Whit Ayres, NBC News, April 4

Whit Ayres’ comments to NBC News on the initial ratings for President Trump during the coronavirus pandemic:

“There’s nothing that’s happened in the last three years that remotely approaches the significance of this event,” said Whit Ayers, a Republican pollster with the firm North Star Opinion Research. “The president’s clearly gotten a modest bump in his job approval as the country pulls together to try to fight this pandemic.”

To read the full article, please click here.

Whit Ayres, April 4

Whit Ayres’ comments to The Los Angeles Times regarding views of President Trump during the coronavirus pandemic:

“Attitudes about the president are deeply ingrained, both positive and negative,” said Whit Ayres, a Republican pollster. “So there is a powerful tendency to view the president’s performance through the preexisting lens.”

To read the full article, please click here.

Whit Ayres, April 4

Whit Ayres’ comments to The Boston Globe regarding leadership and the political effect of crisis management:

“Crises are make-or-break moments for elected officials,” said Whit Ayres, a Republican pollster. “How they’ve handled the crisis has overshadowed almost everything they’ve done.”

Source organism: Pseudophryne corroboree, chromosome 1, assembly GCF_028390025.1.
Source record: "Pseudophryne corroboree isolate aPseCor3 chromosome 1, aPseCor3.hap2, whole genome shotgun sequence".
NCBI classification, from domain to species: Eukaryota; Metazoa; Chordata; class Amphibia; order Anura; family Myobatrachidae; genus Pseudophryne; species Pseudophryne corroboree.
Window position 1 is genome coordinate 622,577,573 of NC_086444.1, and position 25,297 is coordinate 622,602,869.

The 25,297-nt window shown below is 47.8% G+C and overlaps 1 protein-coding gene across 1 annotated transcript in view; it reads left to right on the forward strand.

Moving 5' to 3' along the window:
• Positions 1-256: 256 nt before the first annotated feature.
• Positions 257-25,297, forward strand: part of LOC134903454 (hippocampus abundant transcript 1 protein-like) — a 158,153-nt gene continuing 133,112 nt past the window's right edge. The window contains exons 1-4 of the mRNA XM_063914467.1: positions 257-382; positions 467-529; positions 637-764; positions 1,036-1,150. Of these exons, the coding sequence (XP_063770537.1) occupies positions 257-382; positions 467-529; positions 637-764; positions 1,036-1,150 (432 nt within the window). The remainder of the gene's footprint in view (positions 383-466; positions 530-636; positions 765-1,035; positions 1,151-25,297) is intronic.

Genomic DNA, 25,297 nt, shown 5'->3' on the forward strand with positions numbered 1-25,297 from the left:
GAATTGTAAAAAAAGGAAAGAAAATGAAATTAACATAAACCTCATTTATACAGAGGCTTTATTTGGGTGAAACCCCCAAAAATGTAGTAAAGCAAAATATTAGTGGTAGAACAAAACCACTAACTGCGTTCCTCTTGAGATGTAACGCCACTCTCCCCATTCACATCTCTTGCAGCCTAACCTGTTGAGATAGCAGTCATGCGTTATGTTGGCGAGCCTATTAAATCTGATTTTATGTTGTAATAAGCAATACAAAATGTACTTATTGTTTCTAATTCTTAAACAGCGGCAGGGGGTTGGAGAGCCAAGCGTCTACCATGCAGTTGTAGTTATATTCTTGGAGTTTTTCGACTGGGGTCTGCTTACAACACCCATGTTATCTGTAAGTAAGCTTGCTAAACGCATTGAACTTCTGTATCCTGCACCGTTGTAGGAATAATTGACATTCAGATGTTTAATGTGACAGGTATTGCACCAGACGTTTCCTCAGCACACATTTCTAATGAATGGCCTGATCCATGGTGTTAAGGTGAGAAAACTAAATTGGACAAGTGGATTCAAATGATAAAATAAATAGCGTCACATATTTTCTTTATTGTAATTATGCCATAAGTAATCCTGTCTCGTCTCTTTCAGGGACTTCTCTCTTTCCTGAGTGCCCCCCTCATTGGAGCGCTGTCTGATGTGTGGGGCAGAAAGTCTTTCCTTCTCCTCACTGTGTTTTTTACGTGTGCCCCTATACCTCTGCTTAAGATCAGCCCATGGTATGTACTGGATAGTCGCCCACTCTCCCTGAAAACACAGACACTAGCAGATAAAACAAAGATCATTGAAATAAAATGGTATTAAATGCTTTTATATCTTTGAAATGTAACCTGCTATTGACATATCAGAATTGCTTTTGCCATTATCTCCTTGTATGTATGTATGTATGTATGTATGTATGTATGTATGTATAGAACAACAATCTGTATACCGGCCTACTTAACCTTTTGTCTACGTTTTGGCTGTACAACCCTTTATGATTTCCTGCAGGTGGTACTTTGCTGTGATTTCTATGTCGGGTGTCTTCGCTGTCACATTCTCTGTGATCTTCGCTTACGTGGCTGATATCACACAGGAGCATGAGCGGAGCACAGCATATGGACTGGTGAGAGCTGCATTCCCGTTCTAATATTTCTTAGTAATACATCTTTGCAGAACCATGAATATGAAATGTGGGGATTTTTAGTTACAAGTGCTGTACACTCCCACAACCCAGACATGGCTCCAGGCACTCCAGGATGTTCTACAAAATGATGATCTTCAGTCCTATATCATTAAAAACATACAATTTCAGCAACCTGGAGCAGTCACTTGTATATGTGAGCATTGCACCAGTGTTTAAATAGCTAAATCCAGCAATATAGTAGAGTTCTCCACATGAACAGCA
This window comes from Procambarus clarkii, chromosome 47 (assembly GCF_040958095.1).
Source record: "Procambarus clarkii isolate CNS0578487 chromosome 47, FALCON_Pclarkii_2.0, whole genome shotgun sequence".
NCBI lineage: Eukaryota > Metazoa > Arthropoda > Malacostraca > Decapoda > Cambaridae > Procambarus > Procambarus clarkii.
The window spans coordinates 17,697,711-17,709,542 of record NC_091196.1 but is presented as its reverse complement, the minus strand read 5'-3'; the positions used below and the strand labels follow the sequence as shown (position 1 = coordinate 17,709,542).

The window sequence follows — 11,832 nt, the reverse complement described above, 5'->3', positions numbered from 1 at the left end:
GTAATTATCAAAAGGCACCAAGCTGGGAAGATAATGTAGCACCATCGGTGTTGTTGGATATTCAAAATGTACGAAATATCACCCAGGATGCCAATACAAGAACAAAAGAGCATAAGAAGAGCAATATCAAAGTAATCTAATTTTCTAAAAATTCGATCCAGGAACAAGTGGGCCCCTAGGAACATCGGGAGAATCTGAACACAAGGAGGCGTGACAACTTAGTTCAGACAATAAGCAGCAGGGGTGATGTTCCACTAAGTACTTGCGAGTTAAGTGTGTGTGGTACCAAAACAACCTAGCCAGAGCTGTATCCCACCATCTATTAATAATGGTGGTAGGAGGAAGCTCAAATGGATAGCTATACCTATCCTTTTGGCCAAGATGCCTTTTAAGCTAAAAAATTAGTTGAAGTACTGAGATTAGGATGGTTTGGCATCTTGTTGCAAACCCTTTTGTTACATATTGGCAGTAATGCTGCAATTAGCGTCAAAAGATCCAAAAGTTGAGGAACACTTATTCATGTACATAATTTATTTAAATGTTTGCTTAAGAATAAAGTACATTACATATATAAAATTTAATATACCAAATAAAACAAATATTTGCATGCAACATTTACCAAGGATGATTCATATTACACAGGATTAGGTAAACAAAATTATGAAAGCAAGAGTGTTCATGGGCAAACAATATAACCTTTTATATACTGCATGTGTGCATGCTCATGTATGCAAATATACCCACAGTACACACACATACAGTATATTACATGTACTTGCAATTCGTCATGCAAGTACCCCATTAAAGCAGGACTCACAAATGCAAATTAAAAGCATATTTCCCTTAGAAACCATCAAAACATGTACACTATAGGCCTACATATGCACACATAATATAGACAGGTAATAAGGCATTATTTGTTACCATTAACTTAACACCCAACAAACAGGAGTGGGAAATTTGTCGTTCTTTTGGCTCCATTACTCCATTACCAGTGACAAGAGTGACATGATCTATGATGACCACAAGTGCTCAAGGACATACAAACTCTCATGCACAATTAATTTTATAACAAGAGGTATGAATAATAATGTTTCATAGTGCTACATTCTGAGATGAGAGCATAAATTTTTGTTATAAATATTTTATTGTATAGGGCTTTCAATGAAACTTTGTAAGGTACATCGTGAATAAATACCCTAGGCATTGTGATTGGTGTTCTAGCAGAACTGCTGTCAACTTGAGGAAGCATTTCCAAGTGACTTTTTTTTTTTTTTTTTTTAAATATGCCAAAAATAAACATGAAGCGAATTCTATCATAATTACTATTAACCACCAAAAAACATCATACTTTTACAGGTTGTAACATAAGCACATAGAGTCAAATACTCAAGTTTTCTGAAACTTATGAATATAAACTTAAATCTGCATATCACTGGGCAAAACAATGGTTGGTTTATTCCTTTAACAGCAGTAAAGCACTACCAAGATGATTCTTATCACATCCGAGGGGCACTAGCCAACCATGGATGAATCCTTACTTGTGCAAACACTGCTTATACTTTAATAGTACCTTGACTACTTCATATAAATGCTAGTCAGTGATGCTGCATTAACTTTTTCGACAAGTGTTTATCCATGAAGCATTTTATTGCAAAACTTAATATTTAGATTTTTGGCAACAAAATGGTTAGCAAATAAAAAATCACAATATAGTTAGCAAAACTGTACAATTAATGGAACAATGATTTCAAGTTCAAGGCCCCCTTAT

To read the full article, please click here.

Whit Ayres, March 31

Whit Ayres’ comments in The New York Times regarding the durability of President Trump’s uptick in approval ratings:

“President Trump has broken through the narrow range of 42 to 46 percent approval where he’s been for the last two years and indeed for much of his presidency,” said Whit Ayres, a Republican pollster. “It’s an open question whether those people who are changing now would actually vote in a different way in November. Some of the independents may. I doubt that many of the Democrats will.”

To read the full article, please click here.

Whit Ayres, March 28

Whit Ayres’ comments to The Washington Post regarding the lessons of past executives in handling crises:

“The way public officials handle crises can be make or break moments for political careers,” said Whit Ayres, a Republican pollster who is not affiliated with the Trump campaign. “The way public officials perform, their competence and their ability to help their constituents recover from a crisis overshadows almost anything else that they do.”